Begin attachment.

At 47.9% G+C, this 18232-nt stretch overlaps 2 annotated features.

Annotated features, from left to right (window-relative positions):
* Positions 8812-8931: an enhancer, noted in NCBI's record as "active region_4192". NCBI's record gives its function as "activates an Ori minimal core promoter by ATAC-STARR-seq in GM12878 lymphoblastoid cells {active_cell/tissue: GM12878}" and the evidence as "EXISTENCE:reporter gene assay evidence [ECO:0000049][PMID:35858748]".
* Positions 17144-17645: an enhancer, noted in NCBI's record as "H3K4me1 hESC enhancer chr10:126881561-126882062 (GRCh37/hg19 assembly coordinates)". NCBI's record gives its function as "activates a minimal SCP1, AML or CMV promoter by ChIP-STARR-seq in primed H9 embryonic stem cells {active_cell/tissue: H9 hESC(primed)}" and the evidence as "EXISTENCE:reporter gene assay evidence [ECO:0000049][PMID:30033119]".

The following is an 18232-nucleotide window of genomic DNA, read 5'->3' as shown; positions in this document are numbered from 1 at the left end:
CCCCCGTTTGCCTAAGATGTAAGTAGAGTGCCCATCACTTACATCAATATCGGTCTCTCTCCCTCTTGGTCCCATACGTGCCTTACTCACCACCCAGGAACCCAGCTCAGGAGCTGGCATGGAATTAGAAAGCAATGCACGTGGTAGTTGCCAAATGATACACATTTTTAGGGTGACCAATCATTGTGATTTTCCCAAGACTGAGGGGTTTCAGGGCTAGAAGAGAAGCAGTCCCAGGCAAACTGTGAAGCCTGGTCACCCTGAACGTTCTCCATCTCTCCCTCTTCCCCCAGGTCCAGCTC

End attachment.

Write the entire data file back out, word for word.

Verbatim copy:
At 47.9% G+C, this 18232-nt stretch overlaps 2 annotated features.

Annotated features, from left to right (window-relative positions):
* Positions 8812-8931: an enhancer, noted in NCBI's record as "active region_4192". NCBI's record gives its function as "activates an Ori minimal core promoter by ATAC-STARR-seq in GM12878 lymphoblastoid cells {active_cell/tissue: GM12878}" and the evidence as "EXISTENCE:reporter gene assay evidence [ECO:0000049][PMID:35858748]".
* Positions 17144-17645: an enhancer, noted in NCBI's record as "H3K4me1 hESC enhancer chr10:126881561-126882062 (GRCh37/hg19 assembly coordinates)". NCBI's record gives its function as "activates a minimal SCP1, AML or CMV promoter by ChIP-STARR-seq in primed H9 embryonic stem cells {active_cell/tissue: H9 hESC(primed)}" and the evidence as "EXISTENCE:reporter gene assay evidence [ECO:0000049][PMID:30033119]".

The following is an 18232-nucleotide window of genomic DNA, read 5'->3' as shown; positions in this document are numbered from 1 at the left end:
CCCCCGTTTGCCTAAGATGTAAGTAGAGTGCCCATCACTTACATCAATATCGGTCTCTCTCCCTCTTGGTCCCATACGTGCCTTACTCACCACCCAGGAACCCAGCTCAGGAGCTGGCATGGAATTAGAAAGCAATGCACGTGGTAGTTGCCAAATGATACACATTTTTAGGGTGACCAATCATTGTGATTTTCCCAAGACTGAGGGGTTTCAGGGCTAGAAGAGAAGCAGTCCCAGGCAAACTGTGAAGCCTGGTCACCCTGAACGTTCTCCATCTCTCCCTCTTCCCCCAGGTCCAGCTC